As if you needed another reason to consume honey regularly, here’s a little bit of information about the sacred Melipona honey. 

gailhampshire from Cradley, Malvern, U.K [CC BY (https://creativecommons.org/licenses/by/2.0)]

The Maya used the honey from the native stingless bee Melipona beecheii extensively in their traditional remedies. They believed that illnesses that could be cured with this honey had supernatural origins. It was used to treat both “hot” and “cold” infirmities including respiratory and digestive ailments, cataracts, pterygium eye and conjunctivitis, as well as wounds, burns, fevers and poisonous stings and bites.

The reason supernatural illnesses could be treated with this honey was because they believed it was a sacred gift from the gods, specifically the bee god Ah Muzen Cab. The Maya communities continue to use this sacred honey to treat cancer, sinusitis, typhoid, laryngitis, bronchitis, cough, bacterial infections and postpartum issues. It has and continues to be used as a sweetener, an antibiotic and the main ingredient in the fermented drinks balché and Xtabentun.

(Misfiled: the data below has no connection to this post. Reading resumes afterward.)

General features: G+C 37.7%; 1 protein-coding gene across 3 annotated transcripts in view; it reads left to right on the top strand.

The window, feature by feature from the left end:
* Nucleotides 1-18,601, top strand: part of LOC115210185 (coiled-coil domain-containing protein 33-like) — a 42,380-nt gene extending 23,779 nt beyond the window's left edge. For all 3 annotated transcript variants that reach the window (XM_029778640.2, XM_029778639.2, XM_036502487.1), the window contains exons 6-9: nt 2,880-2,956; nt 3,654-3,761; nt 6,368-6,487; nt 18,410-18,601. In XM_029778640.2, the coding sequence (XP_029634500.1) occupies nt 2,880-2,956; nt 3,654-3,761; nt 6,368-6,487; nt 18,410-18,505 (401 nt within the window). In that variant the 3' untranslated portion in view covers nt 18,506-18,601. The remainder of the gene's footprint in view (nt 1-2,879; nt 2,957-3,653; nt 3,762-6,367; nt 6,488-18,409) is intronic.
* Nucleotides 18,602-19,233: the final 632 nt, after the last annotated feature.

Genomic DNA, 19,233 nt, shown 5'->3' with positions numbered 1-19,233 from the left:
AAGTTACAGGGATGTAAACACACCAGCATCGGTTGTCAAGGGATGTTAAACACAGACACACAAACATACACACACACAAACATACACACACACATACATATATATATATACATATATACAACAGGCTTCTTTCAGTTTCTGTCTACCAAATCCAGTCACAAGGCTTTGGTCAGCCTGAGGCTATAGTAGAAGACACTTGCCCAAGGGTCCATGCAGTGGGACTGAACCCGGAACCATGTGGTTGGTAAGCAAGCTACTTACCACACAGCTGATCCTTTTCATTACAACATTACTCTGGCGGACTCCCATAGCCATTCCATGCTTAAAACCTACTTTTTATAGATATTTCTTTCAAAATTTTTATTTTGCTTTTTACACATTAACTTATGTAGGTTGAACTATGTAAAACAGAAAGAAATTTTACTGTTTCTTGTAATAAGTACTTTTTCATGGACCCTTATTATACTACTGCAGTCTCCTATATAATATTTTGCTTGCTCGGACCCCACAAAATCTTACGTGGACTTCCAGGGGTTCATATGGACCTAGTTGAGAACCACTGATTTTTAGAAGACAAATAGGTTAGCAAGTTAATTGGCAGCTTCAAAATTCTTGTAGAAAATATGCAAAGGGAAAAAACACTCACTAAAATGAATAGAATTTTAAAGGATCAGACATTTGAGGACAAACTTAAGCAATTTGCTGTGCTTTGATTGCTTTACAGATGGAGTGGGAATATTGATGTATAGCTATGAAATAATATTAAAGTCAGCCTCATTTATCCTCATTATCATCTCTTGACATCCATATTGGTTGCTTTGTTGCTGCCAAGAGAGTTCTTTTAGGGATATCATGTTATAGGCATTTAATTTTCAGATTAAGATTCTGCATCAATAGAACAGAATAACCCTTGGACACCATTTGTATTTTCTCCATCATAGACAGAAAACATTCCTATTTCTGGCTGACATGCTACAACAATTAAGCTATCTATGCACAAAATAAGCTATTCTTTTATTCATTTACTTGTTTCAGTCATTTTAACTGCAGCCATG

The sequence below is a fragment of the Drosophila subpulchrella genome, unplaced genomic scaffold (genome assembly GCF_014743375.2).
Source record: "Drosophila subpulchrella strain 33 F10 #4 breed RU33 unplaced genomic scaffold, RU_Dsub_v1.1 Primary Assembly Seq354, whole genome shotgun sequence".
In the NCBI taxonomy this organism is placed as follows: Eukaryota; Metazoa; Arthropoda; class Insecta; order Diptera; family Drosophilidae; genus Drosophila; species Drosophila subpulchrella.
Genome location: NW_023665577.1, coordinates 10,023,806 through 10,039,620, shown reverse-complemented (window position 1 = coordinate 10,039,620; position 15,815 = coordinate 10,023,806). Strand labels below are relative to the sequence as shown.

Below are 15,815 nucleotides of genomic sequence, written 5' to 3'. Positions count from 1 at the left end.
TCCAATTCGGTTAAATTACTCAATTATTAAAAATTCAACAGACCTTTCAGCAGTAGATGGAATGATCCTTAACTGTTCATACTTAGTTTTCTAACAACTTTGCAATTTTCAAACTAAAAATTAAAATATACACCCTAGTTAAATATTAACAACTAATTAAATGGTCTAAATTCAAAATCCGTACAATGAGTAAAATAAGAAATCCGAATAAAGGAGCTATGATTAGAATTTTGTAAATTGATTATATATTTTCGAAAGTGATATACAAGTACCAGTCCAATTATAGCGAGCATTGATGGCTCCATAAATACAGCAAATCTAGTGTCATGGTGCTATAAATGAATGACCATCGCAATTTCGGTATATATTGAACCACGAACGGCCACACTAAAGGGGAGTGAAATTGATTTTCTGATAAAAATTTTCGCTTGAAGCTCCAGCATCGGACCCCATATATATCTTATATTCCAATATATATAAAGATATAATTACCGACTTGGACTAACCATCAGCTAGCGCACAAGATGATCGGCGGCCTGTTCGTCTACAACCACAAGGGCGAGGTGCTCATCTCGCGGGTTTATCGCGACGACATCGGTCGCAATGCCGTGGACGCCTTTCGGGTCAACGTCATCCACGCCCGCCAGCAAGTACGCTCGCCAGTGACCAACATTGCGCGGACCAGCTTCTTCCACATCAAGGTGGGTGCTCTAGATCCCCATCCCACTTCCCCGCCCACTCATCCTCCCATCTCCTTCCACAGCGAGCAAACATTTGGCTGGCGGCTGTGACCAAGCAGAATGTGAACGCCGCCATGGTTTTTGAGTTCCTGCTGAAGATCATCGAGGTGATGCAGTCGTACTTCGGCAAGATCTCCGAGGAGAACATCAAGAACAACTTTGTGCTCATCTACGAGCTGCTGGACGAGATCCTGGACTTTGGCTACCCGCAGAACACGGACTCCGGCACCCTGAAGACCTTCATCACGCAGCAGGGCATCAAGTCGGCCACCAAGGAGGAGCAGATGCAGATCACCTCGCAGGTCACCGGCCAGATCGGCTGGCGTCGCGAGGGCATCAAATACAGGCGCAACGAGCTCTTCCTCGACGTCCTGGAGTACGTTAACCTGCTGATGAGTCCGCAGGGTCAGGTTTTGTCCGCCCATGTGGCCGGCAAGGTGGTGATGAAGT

When Francisco Hernandez de Cordoba first arrived in the Yucatan in 1517, he encountered enough bee yards producing honey that was traded throughout Mesoamerica. The importance of this activity is evidenced in the Madrid Codex, one of the four surviving Maya codices, which was devoted entirely to beekeeping.

Honey contains iron, calcium, potassium, magnesium and vitamins B1 to B8. It is antimicrobial, antiseptic and anti-inflammatory, making it ideal for pain alleviaion in the throat, and as a result of burns and ulcers. Applied topically, it will moisturize the skin and is beneficial in wound healing. Honey can help ameliorate thyroid disturbances and reduce the risk of developing diabetes as well as fight cancerous cells. 

Regular honey consumption lowers cholesterol and reduces the occurrence of cardiovascular disease. Honey can help alleviate dehydration and potassium loss caused by diarrhea. Furthermore, it aids in digestion and reduces issues caused by gastroesophageal reflux disease (GERD).